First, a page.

As the tourism industry rallies together, motivated by the president’s call to double visitor numbers to around 21 million by 2030, it is worth taking stock of where the industry is at the moment, and the most attractive opportunities for reaching that ambitious figure.
The unfortunate reality is that the industry is struggling. Foreign tourism has shown a 3% decline in the first 3 months of 2019, and the number of overseas tourists is down a staggering 6%. Unfortunately, this is off the back of low growth in 2018 (1,8%) and indications are that domestic tourism, which makes up the bulk of our visitor numbers in South Africa, was also flat last year. These dismal figures are (almost) unprecedented for democratic South Africa.
Over the 9-year period from 2010 to 2019, the number of foreign tourists visiting South Africa increased from 7,8 million to reach 10,5 million. Although an additional 2,6 million tourists seems like a lot, it is only a compound growth of 3,7% per annum. To reach the industry’s target of 21 million tourists by 2030, we will need compound growth of 6% per annum. Over the past 9 years we have only seen growth above 6% twice (in 2014 and 2016).
Source: Statistics South Africa, BDO analysis
As an overview, South Africa’s total foreign arrivals were around 10.5 million in 2018, of which overseas visitors make up about 2.7 million and regional travellers (from the rest of Africa) make up the balance (7,8 million). So in reality, our 10,5 million foreign visitors are not all high spending tourists partaking in South Africa’s vast and often world-class experiences.
A report we compiled for the Tourism Business Council of South Africa – The Tourism Business Index – found that in the second half of 2018 business performance was at an all-time low (since we started measuring sector performance in 2010). The major contributors to significantly below normal business performance was found to be lack of demand from domestic and overseas leisure tourists.
Source: Tourism Business Council of South Africa: Tourism Business Index, 2nd Half of 2018
Another significant contributor to poor sector performance is a lack of domestic business tourism driven by increased austerity measures for travel by government officials, and that business travel in general is being negatively affected by the moribund economy.
On the positive side, one part of the travel industry that does offer hope is domestic leisure. Like all of us, domestic leisure travellers are constrained by the struggling economy. However, this is an area where one can influence decisions. Leisure tourists might not have much money compared to inbound foreign tourists, but there are opportunities to innovate.
Tourism operators that fail to innovate, will close down. It is a matter of survival that they learn to think differently. “Business as usual” is no longer good enough. One has to be innovative in how you package and how you sell, in order to entice a holiday-maker to spend hard-earned money at your attraction/ establishment. Those who succeed will be those who offer an experience that distinguishes them from the competition.
This requires creativity – as a region, as a town, and as individual players.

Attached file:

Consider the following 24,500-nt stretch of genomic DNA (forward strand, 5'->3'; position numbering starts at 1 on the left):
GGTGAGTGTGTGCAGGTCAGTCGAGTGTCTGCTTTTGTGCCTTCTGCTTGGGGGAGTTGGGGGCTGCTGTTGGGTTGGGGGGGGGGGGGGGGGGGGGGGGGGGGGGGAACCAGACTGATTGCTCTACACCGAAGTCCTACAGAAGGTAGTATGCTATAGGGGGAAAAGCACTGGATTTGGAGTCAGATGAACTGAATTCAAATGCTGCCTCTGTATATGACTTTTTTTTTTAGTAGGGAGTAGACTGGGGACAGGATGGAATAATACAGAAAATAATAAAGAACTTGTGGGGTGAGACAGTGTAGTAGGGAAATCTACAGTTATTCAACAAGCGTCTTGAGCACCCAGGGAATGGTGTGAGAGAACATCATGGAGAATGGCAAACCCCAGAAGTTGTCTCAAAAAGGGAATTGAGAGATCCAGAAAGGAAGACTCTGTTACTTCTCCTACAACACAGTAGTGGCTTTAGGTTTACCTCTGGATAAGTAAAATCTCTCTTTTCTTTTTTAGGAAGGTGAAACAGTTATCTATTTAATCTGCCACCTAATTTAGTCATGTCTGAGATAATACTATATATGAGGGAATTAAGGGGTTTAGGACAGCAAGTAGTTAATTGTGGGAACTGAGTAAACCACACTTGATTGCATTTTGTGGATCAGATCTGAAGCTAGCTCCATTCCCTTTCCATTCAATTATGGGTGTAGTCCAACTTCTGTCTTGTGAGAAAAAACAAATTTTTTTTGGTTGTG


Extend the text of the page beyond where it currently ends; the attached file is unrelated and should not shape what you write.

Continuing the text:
An exciting, and largely untapped component of the domestic travel market is what is termed the VFR market – visiting friends and relatives. These include people travelling for religious purposes, going to funerals, weddings and family functions.
Traditionally, this market would stay over with its families, but many are increasingly preferring to stay over at hospitality establishments during their visit – at a nearby B&B, airbnb or a local hotel. This is a real opportunity for growth.
Let’s be realistic, many of our tourism products have not been updated from a legacy offering. There is great scope to start customizing our offerings to better suit the new demographics of our domestic tourism market. If we have locals exploring our country more, who knows what messages they could be spreading to foreigners and others interested in SA but unsure of what to do.
This revamp need not require huge changes, but it might encompass how guests are welcomed, house rules, the booking functionality, and the activities that are offered.
As family arrangements shift, our tourist offerings should cater to this by having a more fluid sensibility. Not every set of guests will be a family of four with two kids. There are friends on getaways, childless couples, young singles and large groups from a variety of population groups
There is more to a tourism offering than a pile of brochures, or a page of links and the advice that, “all of this is available”. That is a somewhat lazy approach, which places the responsibility for organising the holiday back on the tourist. As a tourism expert, the operator should advise its guests – or better yet, organise the holiday for their guests!
There is nothing so relaxing as a getaway where you have a single point of contact, and everything is taken care of, be it a game drive, a weekend break or a beach holiday.
More and more South Africans are able and open to exploring their country. However, we cannot take that market for granted if we want to see an increase in tourism numbers.
- Lee-Anne Bac and Christelle Grohmann are Directors, Business Services and Advisory at BDO
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